If you recently joined a new company as a IT Leader, you should implement these five low-hanging fruits to get a flying start!
- 1) Business Continuity and Disaster Recovery (BCDR), so the company can continue its core business no matter what happens.
- 2) An IT Asset Management System, to replace messy spreadsheets, save dozens of hours a week and thousands in lost/damaged devices - and get in full control of your IT assets.
- 3) A Patch Management System, to ensure all devices connected to the company network are running the latest, patched versions with the latest security updates.
- 4) A Cloud Cost Management System, so you can keep all IT costs under control and have them centralized in one dashboard.
- 5) A Helpdesk Ticketing System, to centralize all IT support requests, build statistics and improve your response times.
1) Business Continuity and Disaster Recovery (BCDR)
BCDR is a set of processes that helps companies recover from a potential disaster and continue business operations.
Business Continuity is about creating policies and routines that ensure business activity can continue like normal during and after a disaster has occurred.
This means implementing fallbacks to ensure that the core business won't be affected if the office WiFi goes down, a storage server fails or the email service becomes unavailable.
To get started on your BC plan, you can use a template like this one by Smartsheet.
Disaster Recovery is about making routines for how to recover from a disaster that's already occurred.
This involves outlining how you'll restore servers, devices, and internal networks, and setting up backups on-site, off-site and in the cloud - that you regularly test and verify the integrity of.
Here's a great Disaster Recovery template by Smartsheet that you can use.
2) IT Asset Management (ITAM)
ITAM is the tracking and management of a company's IT assets, to ensure that every asset is accounted for, properly used, and maintained through its lifecycle.
A lot of companies still use spreadsheets to manage their IT assets, however, there are several downsides to that:
- It's super easy to lose track of who has what, or where things are.
- No one knows when warranties are expiring.
- No one knows when audits are due.
- It's difficult to know how much inventory is available.
- It's really time-consuming to manage multiple spreadsheets.
That's why it's important to implement a proper IT Asset Management software that lets your team answer questions like this in a few minutes, not a few hours:
- "How many assets does Emily have at the moment?"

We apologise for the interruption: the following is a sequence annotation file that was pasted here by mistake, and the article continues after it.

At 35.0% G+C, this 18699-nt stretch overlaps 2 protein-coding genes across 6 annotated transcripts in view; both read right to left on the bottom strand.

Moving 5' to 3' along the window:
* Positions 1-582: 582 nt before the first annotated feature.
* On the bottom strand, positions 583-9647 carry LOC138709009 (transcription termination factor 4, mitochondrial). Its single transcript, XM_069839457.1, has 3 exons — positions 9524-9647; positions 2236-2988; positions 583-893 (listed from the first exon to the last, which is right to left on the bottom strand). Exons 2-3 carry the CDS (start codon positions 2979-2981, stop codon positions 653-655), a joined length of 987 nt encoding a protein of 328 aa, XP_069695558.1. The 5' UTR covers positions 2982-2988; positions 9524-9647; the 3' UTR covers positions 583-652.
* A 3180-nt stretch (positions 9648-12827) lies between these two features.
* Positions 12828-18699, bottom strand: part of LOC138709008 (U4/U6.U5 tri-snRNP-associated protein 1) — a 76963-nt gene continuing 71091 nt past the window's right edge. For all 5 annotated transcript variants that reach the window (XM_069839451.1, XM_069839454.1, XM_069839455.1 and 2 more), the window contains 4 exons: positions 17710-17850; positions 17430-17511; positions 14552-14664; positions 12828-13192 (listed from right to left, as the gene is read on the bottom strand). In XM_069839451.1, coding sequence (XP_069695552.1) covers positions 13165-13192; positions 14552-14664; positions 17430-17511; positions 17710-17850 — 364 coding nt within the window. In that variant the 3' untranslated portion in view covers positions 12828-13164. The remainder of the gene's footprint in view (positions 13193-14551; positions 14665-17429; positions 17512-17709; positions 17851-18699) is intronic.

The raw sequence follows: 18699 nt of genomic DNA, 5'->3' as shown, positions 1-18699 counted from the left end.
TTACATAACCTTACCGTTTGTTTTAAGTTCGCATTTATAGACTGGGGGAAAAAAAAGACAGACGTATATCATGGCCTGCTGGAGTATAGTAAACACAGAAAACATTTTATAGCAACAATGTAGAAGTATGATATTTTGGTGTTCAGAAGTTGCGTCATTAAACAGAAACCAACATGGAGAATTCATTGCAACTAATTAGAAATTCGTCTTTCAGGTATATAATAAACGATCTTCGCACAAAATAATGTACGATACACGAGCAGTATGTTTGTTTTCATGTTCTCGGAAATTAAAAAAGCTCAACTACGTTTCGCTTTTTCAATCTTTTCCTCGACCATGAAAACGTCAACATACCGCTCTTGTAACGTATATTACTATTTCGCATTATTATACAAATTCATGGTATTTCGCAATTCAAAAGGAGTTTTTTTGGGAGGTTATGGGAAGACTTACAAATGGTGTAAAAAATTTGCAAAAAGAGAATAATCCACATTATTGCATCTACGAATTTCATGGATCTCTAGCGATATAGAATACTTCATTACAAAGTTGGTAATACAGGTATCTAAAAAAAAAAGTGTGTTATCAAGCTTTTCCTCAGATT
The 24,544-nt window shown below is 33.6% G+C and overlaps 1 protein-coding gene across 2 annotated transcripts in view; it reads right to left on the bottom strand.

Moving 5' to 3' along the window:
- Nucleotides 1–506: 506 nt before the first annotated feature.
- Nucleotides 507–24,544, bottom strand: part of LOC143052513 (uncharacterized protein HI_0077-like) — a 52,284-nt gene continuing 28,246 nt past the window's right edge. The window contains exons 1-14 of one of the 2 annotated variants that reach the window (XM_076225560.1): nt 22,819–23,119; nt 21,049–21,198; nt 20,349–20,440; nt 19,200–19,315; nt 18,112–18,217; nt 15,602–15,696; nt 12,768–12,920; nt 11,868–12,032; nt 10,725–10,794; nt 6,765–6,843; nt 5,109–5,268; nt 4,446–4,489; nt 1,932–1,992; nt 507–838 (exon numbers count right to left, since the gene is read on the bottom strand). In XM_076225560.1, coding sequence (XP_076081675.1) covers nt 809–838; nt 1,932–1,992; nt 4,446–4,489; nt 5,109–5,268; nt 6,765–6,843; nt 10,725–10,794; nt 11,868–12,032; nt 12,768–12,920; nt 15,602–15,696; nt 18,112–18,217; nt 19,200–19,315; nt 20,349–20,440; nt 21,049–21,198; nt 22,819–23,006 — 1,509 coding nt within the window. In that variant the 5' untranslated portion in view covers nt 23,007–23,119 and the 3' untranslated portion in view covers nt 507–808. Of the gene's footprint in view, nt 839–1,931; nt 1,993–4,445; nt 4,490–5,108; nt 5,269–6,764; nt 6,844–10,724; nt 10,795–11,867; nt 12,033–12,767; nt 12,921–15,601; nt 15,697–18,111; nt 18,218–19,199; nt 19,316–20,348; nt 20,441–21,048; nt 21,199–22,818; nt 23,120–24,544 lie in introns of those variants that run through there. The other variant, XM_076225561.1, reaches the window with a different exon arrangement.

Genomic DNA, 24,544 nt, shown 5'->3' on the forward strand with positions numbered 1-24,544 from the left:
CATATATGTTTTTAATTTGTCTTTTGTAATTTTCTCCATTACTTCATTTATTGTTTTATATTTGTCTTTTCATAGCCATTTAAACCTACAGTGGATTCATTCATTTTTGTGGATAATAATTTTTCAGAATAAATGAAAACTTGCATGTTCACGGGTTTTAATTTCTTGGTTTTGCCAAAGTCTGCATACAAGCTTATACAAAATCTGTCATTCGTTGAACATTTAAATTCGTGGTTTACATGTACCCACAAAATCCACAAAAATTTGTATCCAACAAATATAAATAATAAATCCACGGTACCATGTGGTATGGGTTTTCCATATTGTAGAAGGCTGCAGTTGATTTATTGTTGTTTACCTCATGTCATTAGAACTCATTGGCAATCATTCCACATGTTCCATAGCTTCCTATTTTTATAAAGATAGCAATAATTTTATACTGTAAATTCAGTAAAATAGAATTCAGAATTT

- "When does the warranty of John's laptop expire?"
- "When was the last time Andrew's laptop was in for an audit?"
- "How many iPhones do we have left in stock?"
When replacing spreadsheets with IT Asset Management software like BlueTally, companies save an average of ~7 hours a week and thousands of lost/damaged equipment a year.
BlueTally also integrates with Intune, Active Directory, Okta, Teams, Slack, and OneLogin, and has full SSO and SCIM support - and a powerful API.
Check out the live demo app to see how it could look for your company!
3) Patch Management
Patch Management is about identifying and installing the latest software versions that fix bugs or security holes.
This means that you need to stay updated on all available patches for all the devices that your company has, and ensure the latest versions won't break any existing integrations with other systems.
As you can imagine, this is a rather daunting and time-consuming task, which is why several systems do this job automatically - by scanning for missing patches, and installing and testing them.
Check out Capterra's list of the best Patch Management Systems to find one that works great for the type of devices and software that your company is using.
4) Cloud Cost Management
Cloud Cost Management lets companies understand and manage the costs associated with all their IT tools, to maximize efficiency and reduce waste.
As cloud infrastructure becomes more complex, the actual costs become more opaque and difficult to track, and it's easy for costs to spiral out of control.
That's why it's important to keep track of and manage all cloud costs to make the most out of your company's infrastructure and remove unnecessary spending.
Here are the two key strategies for CCM:
- Right-sizing: Make sure the plans and instances you're using are the right fit for your needs.
- Scaling and scheduling: Only auto-scale up resources when you need them, and schedule non-essential resources to be shut down on weekends, nights, etc.
Here is Capterra's list of the best Cloud Cost Management Systems out there.
5) Helpdesk Ticketing
A Helpdesk Ticketing System lets you centralize all your IT support requests from multiple channels into one system.
Even though you get most of your IT support requests through email, there are probably still some who prefer calling you, or walking up to you - ticketing systems make it possible to manage all these requests in one place.
Implementing ticketing also lets you track each request's progress correctly, and lets you keep a pulse on your team's efficiency. You can also filter tickets based on their priority (such as critical bug reports vs feature requests) and how long they've been open.
There's a sea of helpdesk ticketing systems out there, some are self-hosed and others cloud-based. In general, it's always wise to go for the cloud option in these cases, as the time you'll spend setting up, hosting, and managing the self-hosted instance will certainly be more expensive than paying a monthly subscription fee for a cloud-based app.
Check out G2's list of the best Helpdesk Ticketing Systems.